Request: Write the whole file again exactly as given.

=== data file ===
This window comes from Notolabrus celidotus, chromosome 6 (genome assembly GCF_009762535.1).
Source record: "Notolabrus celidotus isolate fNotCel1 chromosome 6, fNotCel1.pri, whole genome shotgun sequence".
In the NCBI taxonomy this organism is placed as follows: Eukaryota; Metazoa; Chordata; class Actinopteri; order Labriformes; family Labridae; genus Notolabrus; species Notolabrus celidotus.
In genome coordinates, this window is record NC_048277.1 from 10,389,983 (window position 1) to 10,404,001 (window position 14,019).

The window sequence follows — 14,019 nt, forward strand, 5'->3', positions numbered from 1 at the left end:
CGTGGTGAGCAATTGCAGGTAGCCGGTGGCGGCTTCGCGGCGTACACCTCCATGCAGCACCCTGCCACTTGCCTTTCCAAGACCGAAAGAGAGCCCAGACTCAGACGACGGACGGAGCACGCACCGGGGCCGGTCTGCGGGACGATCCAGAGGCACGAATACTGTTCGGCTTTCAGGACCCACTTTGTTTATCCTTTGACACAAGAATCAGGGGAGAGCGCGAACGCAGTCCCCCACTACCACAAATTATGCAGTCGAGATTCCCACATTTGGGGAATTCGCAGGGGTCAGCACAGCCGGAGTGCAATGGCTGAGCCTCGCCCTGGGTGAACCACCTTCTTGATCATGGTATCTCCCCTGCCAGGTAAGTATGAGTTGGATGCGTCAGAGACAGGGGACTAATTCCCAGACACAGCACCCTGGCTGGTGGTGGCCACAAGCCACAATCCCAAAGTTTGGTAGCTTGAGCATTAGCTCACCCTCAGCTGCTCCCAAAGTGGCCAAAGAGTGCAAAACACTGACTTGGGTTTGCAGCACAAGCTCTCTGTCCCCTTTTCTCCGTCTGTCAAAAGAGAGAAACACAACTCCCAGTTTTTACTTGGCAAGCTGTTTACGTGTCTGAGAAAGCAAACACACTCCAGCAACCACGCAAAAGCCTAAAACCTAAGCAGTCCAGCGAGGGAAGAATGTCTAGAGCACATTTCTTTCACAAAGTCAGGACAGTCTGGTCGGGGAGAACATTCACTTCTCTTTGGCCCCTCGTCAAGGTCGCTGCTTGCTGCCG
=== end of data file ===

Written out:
This window comes from Notolabrus celidotus, chromosome 6 (genome assembly GCF_009762535.1).
Source record: "Notolabrus celidotus isolate fNotCel1 chromosome 6, fNotCel1.pri, whole genome shotgun sequence".
In the NCBI taxonomy this organism is placed as follows: Eukaryota; Metazoa; Chordata; class Actinopteri; order Labriformes; family Labridae; genus Notolabrus; species Notolabrus celidotus.
In genome coordinates, this window is record NC_048277.1 from 10,389,983 (window position 1) to 10,404,001 (window position 14,019).

The window sequence follows — 14,019 nt, forward strand, 5'->3', positions numbered from 1 at the left end:
CGTGGTGAGCAATTGCAGGTAGCCGGTGGCGGCTTCGCGGCGTACACCTCCATGCAGCACCCTGCCACTTGCCTTTCCAAGACCGAAAGAGAGCCCAGACTCAGACGACGGACGGAGCACGCACCGGGGCCGGTCTGCGGGACGATCCAGAGGCACGAATACTGTTCGGCTTTCAGGACCCACTTTGTTTATCCTTTGACACAAGAATCAGGGGAGAGCGCGAACGCAGTCCCCCACTACCACAAATTATGCAGTCGAGATTCCCACATTTGGGGAATTCGCAGGGGTCAGCACAGCCGGAGTGCAATGGCTGAGCCTCGCCCTGGGTGAACCACCTTCTTGATCATGGTATCTCCCCTGCCAGGTAAGTATGAGTTGGATGCGTCAGAGACAGGGGACTAATTCCCAGACACAGCACCCTGGCTGGTGGTGGCCACAAGCCACAATCCCAAAGTTTGGTAGCTTGAGCATTAGCTCACCCTCAGCTGCTCCCAAAGTGGCCAAAGAGTGCAAAACACTGACTTGGGTTTGCAGCACAAGCTCTCTGTCCCCTTTTCTCCGTCTGTCAAAAGAGAGAAACACAACTCCCAGTTTTTACTTGGCAAGCTGTTTACGTGTCTGAGAAAGCAAACACACTCCAGCAACCACGCAAAAGCCTAAAACCTAAGCAGTCCAGCGAGGGAAGAATGTCTAGAGCACATTTCTTTCACAAAGTCAGGACAGTCTGGTCGGGGAGAACATTCACTTCTCTTTGGCCCCTCGTCAAGGTCGCTGCTTGCTGCCG